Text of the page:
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Bartolomé de las Casas is the most polemical figure in the great event that was the discovery and conquest of America. To some, because of his devotion to the defense of the rights of the natives, he is the apostle of the Indians; to others, because of his passionate denunciation of the excesses of the conquest, he is responsible for the black legend that Spain has had to bear for four centuries.
In this novel, José Luis Olaizola brings to light some of the key aspects of this singular figure, including the least known period of his life. His youth, as a prospector for gold in Hispaniola, his life as a rich landowner in Cuba, the owner of many Indian slaves, his love affairs with Indian women, his ordination as a cleric in order to get ahead in life, until his conversion and profession as a Dominican friar and staunch defender of the dignity and equality of all men, including the Indians, are told in this epic work.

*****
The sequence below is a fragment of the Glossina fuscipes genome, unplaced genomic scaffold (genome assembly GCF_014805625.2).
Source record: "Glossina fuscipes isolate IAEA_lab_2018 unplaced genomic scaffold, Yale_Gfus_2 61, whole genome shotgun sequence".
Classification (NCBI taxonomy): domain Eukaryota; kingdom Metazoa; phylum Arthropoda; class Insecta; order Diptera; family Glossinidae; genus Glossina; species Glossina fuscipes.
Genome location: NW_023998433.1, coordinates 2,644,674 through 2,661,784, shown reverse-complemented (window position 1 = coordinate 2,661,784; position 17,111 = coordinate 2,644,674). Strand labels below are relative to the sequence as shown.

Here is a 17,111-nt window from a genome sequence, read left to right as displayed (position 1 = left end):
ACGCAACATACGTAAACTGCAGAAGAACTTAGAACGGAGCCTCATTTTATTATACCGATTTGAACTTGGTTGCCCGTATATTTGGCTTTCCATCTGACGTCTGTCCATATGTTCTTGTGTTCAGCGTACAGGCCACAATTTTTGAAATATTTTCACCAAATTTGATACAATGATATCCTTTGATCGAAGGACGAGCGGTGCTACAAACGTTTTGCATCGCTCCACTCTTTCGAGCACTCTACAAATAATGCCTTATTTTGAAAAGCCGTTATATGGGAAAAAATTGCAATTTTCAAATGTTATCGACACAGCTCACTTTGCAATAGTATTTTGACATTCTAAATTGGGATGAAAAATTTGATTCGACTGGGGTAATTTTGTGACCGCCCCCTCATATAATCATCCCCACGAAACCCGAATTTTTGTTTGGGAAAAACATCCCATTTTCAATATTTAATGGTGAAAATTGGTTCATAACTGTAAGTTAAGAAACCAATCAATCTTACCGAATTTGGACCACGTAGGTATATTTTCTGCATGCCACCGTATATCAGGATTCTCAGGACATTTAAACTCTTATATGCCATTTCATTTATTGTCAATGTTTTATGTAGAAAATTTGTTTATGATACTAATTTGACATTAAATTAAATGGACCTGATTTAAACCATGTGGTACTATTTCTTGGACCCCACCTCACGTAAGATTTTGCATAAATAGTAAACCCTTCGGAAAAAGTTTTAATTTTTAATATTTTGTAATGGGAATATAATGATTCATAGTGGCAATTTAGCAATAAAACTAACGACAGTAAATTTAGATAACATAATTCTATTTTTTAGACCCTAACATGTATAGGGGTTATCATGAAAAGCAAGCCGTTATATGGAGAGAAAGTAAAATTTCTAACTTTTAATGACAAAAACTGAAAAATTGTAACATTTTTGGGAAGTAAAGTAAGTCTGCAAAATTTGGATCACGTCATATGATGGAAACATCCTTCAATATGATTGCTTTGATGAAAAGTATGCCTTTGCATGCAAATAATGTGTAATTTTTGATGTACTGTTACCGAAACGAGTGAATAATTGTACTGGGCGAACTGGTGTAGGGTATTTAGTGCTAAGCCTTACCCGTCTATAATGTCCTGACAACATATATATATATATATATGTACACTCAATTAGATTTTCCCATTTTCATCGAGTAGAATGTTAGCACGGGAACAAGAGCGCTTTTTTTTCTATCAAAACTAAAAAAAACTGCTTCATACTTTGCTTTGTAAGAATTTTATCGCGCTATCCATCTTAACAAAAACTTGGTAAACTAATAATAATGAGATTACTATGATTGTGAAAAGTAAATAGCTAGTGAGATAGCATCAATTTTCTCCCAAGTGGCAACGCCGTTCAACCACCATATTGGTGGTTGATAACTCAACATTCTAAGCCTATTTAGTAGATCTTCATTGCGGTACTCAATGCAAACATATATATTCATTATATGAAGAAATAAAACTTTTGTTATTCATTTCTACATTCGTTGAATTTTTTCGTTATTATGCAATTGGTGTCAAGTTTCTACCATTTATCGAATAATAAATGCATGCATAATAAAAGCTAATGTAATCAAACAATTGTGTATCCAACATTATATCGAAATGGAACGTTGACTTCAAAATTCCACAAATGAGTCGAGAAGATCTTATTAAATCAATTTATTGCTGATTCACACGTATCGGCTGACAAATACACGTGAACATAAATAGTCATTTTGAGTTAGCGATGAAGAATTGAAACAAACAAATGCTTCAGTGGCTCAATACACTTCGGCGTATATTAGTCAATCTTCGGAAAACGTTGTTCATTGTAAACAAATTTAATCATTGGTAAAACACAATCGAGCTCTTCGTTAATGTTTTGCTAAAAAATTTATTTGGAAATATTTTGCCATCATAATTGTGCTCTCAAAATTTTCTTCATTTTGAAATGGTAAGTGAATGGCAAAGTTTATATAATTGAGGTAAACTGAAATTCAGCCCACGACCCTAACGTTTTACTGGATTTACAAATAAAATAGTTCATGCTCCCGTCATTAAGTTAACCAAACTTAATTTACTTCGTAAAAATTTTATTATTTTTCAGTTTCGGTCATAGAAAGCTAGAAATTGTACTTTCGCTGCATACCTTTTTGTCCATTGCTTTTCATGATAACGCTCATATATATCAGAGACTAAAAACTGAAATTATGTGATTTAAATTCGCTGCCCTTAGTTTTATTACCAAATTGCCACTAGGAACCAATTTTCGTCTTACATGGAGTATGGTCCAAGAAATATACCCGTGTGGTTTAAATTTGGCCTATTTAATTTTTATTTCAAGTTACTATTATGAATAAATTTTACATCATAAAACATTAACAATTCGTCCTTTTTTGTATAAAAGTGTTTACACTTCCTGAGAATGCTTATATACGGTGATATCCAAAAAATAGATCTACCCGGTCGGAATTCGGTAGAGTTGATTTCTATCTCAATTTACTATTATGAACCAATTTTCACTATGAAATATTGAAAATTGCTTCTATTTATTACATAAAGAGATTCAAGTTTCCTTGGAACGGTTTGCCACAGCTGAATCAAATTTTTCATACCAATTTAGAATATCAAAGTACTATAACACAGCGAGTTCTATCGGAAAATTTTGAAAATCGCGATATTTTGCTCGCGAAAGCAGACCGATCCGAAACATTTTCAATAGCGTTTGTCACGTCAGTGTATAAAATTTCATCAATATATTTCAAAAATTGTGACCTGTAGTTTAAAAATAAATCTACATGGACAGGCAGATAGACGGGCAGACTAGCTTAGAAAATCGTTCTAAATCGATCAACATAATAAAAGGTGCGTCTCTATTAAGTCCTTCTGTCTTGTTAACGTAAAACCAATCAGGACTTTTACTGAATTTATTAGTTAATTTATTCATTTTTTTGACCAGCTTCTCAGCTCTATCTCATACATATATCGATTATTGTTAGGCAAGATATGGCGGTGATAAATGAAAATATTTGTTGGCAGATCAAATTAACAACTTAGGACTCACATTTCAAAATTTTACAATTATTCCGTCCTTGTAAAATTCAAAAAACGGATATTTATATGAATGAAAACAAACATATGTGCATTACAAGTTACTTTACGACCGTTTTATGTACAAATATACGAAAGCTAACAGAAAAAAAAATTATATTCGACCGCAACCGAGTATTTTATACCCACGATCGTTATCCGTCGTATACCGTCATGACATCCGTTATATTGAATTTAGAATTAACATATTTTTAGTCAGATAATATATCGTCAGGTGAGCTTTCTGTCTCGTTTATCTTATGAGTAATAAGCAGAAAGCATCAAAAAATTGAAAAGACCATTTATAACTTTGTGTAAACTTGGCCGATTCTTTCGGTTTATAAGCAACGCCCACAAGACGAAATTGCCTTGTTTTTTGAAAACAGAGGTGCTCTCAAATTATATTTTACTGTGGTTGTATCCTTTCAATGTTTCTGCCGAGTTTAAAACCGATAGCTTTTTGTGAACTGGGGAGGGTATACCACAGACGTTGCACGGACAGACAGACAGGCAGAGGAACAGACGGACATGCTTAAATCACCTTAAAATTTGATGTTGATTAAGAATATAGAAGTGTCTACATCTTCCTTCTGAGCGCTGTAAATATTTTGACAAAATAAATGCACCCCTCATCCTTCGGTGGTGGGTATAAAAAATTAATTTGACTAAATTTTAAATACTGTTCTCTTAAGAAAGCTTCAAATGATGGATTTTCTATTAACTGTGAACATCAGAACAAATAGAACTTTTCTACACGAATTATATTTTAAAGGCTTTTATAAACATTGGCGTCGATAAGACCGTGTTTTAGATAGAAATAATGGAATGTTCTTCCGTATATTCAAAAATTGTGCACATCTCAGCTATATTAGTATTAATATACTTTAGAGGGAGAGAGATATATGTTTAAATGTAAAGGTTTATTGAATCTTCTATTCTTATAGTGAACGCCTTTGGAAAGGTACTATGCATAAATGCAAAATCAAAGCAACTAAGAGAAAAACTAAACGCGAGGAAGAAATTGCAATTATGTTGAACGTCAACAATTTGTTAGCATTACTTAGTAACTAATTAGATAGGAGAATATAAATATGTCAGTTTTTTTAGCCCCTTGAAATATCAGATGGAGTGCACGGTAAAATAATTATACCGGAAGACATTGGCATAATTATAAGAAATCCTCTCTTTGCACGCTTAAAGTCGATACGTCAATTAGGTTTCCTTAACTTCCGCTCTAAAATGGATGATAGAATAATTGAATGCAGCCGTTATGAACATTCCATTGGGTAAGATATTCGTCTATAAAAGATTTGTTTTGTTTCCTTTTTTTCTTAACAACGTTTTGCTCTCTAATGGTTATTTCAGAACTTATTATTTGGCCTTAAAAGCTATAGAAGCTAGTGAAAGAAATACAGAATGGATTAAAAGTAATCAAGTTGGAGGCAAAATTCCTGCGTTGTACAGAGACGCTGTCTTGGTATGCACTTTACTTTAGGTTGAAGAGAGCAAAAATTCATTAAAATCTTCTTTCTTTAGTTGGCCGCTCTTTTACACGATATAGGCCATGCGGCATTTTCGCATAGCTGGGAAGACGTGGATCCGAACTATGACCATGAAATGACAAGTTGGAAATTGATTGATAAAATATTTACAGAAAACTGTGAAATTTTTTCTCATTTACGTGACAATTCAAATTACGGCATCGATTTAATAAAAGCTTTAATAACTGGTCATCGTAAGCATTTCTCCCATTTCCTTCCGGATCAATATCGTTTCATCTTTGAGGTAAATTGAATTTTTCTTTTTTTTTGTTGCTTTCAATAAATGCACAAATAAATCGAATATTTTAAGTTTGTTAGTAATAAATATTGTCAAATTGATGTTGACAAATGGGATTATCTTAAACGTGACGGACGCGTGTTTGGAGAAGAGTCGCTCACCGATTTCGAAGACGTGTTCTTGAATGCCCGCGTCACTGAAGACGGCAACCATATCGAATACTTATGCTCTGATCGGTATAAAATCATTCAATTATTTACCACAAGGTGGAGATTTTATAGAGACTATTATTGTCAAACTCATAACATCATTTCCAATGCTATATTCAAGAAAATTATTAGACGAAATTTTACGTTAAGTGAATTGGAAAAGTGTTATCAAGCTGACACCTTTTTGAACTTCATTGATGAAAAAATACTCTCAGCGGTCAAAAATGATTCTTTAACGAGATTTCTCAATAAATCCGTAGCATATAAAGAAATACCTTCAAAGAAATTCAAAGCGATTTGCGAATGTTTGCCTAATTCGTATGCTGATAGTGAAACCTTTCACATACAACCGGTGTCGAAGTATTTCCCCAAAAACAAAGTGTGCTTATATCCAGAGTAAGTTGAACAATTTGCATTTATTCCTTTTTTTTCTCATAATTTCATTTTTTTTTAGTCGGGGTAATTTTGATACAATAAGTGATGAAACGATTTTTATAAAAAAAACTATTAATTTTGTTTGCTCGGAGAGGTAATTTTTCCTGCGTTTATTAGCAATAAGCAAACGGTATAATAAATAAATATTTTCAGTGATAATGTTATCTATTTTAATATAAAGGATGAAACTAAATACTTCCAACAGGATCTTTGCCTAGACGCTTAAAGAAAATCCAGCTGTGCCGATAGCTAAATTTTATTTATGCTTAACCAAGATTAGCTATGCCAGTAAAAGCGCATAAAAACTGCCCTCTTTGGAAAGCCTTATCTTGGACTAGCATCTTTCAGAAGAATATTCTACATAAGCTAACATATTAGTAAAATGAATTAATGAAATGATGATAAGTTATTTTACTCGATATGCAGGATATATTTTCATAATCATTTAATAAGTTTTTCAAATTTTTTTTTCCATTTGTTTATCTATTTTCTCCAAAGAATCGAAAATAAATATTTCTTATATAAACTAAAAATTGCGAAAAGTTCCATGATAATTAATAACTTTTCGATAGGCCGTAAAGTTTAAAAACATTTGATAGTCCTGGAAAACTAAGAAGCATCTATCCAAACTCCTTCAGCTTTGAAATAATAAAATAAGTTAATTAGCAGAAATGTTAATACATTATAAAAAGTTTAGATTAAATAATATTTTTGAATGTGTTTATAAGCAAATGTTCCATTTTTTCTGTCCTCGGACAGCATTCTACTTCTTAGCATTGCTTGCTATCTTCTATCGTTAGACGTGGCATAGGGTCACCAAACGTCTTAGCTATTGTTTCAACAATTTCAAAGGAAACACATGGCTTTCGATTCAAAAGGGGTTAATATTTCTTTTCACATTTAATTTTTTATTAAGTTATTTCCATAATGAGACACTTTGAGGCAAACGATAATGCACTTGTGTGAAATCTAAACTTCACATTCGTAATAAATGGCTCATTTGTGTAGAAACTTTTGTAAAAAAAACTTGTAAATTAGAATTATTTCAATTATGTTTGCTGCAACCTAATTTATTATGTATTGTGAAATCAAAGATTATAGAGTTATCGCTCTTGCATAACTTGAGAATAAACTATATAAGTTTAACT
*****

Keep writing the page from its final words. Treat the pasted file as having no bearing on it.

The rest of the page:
All the colorful characteristics of the sixteenth century vividly unfold in this book, which is narrated in the form of an autobiography, including the tropical beauty of the islands--Santo Domingo, Cuba, Puerto Rico, Jamaica--in which, according to de las Casas, the Earthly Paradise was located. The greed and lechery of the Spanish conquistadors and bureaucrats who held the Indians in bondage are mixed with the courage and nobility of those who risk their lives to bring the message of God’s love to those lands.
Courtiers, functionaries, adventurers, kings, and friars make a striking mosaic within the rigorous frame of history which we are accustomed to be given by José Luis Olaizola.